Hairballs are a pretty frequent occurrence among cats. It's normal for a cat to produce hairballs – they spend lots of time licking their fur, and so swallow lots of hair. However it's important to keep a close eye on your cat and make sure that hairballs aren't at the root of bigger and more serious problems.
How are hairballs formed?
Have you ever had a look at your cat's tongue? If you have, you'll surely have noticed its rough and bumpy texture. When your cat licks itself, its tongue grips onto old hairs which then pass into the cat's digestive system.
These hairs can't be digested and get mixed in with feces, after which they are normally excreted. Your cat may simply vomit these balls of undigestable hair back up; though it can sometimes be worrying to watch, bringing up hairballs in itself isn't dangerous.
A long-haired cat is much more likely to bring up hairballs. The problem is also worse during the malting seasons – spring and autumn.
How can you prevent hairballs?
Simple tricks will help your cat to manage its hairballs. Brush your cat regularly to remove old hairs that have come loose. This is even more important for long-haired cats, who need to be brushed at least once a week and as often as daily during moulting periods.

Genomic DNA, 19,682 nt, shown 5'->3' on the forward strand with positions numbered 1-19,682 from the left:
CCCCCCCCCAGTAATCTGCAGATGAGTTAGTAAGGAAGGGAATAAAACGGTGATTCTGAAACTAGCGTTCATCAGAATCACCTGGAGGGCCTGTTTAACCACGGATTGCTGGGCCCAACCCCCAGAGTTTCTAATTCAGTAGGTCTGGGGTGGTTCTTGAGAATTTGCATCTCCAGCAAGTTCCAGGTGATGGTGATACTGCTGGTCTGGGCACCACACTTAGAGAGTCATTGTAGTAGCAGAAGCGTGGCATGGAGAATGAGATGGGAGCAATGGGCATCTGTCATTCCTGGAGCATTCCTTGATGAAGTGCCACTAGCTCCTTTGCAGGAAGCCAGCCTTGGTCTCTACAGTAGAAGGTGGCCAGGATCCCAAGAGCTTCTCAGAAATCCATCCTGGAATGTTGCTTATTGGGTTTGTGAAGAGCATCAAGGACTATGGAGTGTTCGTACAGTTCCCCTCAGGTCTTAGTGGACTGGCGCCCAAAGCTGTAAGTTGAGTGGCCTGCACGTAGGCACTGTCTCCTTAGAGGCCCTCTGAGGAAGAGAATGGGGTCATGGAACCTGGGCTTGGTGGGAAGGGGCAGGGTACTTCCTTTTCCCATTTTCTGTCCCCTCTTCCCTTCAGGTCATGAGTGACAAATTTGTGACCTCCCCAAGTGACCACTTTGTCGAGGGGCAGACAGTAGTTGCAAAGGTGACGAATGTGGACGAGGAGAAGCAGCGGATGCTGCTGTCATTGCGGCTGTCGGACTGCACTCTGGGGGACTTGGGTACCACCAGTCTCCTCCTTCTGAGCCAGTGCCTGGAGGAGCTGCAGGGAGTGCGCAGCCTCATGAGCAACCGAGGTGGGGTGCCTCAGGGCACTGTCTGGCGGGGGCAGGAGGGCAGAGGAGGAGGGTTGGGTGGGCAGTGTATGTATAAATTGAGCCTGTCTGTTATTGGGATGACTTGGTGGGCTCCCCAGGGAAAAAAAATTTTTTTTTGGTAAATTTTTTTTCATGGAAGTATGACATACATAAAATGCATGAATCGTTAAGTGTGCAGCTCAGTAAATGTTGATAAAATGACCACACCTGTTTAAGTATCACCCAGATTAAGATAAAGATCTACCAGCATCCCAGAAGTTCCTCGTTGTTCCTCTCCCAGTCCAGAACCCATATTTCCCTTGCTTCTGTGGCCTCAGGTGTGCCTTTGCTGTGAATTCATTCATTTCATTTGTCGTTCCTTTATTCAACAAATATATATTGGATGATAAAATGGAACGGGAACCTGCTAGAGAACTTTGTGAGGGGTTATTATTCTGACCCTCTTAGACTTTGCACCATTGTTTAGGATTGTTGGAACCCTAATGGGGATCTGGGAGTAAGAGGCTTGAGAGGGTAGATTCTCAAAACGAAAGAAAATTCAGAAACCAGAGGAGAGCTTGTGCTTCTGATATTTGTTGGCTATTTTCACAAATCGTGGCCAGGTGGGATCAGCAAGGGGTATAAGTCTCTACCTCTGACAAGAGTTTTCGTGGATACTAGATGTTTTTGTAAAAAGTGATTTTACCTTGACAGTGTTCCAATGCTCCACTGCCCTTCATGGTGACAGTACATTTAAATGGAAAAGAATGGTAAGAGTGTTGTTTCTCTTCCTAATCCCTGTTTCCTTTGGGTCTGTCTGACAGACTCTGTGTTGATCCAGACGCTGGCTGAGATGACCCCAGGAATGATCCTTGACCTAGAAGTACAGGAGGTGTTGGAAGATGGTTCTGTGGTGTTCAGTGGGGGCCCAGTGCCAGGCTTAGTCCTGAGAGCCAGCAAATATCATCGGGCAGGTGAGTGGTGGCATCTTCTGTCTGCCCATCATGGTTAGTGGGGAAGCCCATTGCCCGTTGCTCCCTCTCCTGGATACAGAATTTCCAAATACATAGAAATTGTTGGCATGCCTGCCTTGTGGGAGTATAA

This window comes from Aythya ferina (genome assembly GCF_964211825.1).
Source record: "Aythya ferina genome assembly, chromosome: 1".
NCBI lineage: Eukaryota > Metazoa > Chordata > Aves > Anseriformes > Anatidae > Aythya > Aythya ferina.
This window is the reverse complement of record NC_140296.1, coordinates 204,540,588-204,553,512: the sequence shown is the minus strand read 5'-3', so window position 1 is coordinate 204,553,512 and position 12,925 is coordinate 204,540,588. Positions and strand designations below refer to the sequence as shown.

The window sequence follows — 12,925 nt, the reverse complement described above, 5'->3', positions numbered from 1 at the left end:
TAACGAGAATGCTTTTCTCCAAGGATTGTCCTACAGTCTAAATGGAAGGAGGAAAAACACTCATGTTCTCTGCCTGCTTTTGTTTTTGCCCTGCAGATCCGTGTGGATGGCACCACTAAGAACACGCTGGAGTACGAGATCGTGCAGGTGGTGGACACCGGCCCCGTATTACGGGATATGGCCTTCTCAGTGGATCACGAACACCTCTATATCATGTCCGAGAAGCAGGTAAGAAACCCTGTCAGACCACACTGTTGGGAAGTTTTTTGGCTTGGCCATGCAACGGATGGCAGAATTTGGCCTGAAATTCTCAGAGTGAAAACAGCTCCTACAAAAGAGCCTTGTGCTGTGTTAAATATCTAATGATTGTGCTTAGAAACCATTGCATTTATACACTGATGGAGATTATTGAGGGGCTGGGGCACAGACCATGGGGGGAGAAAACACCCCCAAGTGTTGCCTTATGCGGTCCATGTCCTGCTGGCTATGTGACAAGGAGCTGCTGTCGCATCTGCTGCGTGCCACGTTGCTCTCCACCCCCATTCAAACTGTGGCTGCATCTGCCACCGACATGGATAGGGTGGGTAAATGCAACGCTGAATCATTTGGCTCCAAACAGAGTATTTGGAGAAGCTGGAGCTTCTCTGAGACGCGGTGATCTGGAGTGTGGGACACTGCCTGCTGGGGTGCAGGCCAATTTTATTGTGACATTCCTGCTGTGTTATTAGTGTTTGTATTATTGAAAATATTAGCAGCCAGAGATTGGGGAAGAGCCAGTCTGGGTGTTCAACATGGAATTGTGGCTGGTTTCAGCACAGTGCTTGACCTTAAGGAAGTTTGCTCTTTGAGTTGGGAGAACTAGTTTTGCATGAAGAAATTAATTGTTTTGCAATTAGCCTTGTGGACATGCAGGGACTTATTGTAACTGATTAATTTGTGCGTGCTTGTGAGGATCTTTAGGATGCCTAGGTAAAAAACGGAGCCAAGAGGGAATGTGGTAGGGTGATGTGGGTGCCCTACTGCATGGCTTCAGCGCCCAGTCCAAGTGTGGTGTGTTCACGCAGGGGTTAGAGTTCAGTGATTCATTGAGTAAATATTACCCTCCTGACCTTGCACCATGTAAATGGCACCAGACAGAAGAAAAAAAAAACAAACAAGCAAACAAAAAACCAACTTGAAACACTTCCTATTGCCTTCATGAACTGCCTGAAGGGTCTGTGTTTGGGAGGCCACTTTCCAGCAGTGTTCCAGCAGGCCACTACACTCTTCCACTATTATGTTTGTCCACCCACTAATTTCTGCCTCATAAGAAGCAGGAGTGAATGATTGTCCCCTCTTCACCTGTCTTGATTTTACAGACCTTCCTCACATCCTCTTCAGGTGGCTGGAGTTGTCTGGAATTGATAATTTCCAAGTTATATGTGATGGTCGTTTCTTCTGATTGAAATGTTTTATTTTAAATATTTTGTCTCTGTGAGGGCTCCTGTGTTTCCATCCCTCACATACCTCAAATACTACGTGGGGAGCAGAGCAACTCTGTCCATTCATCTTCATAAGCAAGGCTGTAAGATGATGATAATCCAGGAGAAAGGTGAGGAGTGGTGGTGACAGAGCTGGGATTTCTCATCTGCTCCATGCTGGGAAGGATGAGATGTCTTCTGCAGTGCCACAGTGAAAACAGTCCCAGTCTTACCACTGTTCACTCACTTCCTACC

Don't forget to treat your cat for fleas – if your cat is itchy, it will lick itself more.
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If you have a house cat, make sure it's getting enough exercise, as this stimulates its digestive system. Keep an eye on your cat's food too – it's important that he or she is getting enough fibre. It goes without saying that you should also look out for your cat's general health and wellbeing.
For example, if your cat is anxious, it may develop compulsive behaviour such as licking itself more than it needs to. If this is this case, a consultation with an animal behaviourist is necessary.
Though home remedies such as recipes using paraffin or cod liver oil exist, it's best to talk to your vet if you think your cat has a hairball problem. Self-medicating carries the risk of doing your pet more harm than good. Using catnip or special treats in the form of granules may help to reduce the number of hairballs produced.
Though they are mostly harmless, hairballs can become problematic if the hair blcoks the cat's intestine. This can sometimes be fatal and so should not be taken lightly; urgent treatment is required in such cases.
Symptoms of a blockage include vomiting after every meal or after every drink. A cat suffering with this will stop going to the toilet or eating, and will lose weight. The cat may also develop a distended stomach. If you notice these symptoms, consult your vet as a matter of urgence.